Books & Music
Food & Wine
Health & Fitness
Hobbies & Crafts
Home & Garden
News & Politics
Religion & Spirituality
Travel & Culture
TV & Movies
Helen Keller - Deaf and Blind
Helen Kellerís story is an inspiration. Just before her second birthday she was struck with a fever and in just a few days she went from being a normal child on the cusp of learning to speak, to one who was both deaf and blind. The year was 1882 and in that era people with this kind of disabilities were simply locked away. No one knew how to communicate with them and they were perceived as mentally deficient.
However, Helenís parents wanted her at home as part of their family. But by the time she was five her behaviour became uncontrollable. Helenís frustration with the world was shown in tantrums when she kicked and growled like a wild animal. Her family feared she could hurt her younger sibling and herself but there seemed no way to communicate with her.
Over the years Helenís parents had sought help everywhere; she was checked by numerous doctors and physicians around the countryí they talked to every educator who would listen and even contacted inventors like Alexander Graham Bell who invented the hearing aid. No one could do anything for Helen and gave her no hope of living a fruitful life. Finally, after a five year search, one educational institution suggested they had a teacher for Helen. Annie Sullivan, who had trouble with her eyes and knew some of the problems Helen faced, moved into the Keller household
Annie believed Helen should be taught language. Her family thought this was impossible and to some degree undermined Annieís education process. Annie believe that if Helen didnít learn language she would never be able to think and would not be able to be taught. Her behaviour would go unchecked and probably she would end up in an institution. Annie recognised that Helen had a bright mind, but with no way to absorb information nor to communicate with those around her, her mind couldnít develop.
She commenced teaching Helen through sign language carefully spelling words into Helenís hand but it meant nothing to Helen. She repeated these signs without meaning until suddenly a month or so later Helen realised that the shapes and movements in her hands were the names of objects in her life. With this connection made Helen made rapid progress and wanted to learn all day every day. She practised signing with her dolls and dogs, signing into their hands or paws.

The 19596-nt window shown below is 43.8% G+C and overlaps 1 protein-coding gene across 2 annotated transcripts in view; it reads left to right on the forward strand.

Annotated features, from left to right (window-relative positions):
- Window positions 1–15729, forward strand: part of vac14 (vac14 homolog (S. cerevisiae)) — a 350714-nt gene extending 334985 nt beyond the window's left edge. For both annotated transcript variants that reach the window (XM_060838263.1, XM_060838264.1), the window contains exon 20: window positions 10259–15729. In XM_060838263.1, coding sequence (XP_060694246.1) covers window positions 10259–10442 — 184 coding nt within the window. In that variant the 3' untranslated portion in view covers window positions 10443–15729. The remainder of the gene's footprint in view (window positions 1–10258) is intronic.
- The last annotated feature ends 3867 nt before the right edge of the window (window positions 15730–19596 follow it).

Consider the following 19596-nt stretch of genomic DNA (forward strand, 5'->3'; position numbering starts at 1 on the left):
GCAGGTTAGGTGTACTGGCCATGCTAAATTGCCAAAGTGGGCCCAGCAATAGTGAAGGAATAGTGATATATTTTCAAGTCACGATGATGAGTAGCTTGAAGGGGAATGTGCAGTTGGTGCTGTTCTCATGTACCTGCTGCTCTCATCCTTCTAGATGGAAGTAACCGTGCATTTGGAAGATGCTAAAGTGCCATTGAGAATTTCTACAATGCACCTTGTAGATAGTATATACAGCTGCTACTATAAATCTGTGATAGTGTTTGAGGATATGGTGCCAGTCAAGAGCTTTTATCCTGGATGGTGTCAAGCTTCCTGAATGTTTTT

Helen learned quickly, grasping language to such a degree that she became fluent in French, German and Latin as well as English. She graduated from College in 1904 at 24 years of age. By this time she had also learned Braille, had learned to write (with the use of a letter board) and could speak, if somewhat difficult to understand. During the rest of her life Helen devoted herself to telling her story in any way she could, on Broadway, in letters, books and other publications. She visited Presidents, university professors, humanitarians and war veterans.
Helen Kellerís story is one of triumph over a double handicap however, without the help of ĎTeacherí she would have remained apart from people. Helen Keller once said ĎBlindness cuts us off from things, but deafness cuts us off from people.í
I had the privilege of visiting Helen Kellerís childhood home while I was in Alabama in 2013. Her story is one of courage Ė both from her point of view but also that of her Teacher and family. The two story house is set on acreage surrounded by beautiful gardens. Just navigating the house and grounds without vision required considerably effort on Helenís part. Helen isnít the only person who has overcome these difficulties but I find her story amazing.
Content copyright © 2014 by Felicity Bleckly. All rights reserved.
This content was written by Felicity Bleckly. If you wish to use this content in any manner, you need written permission. Contact Felicity Bleckly for details.
Website copyright © 2014 Minerva WebWorks LLC. All rights reserved.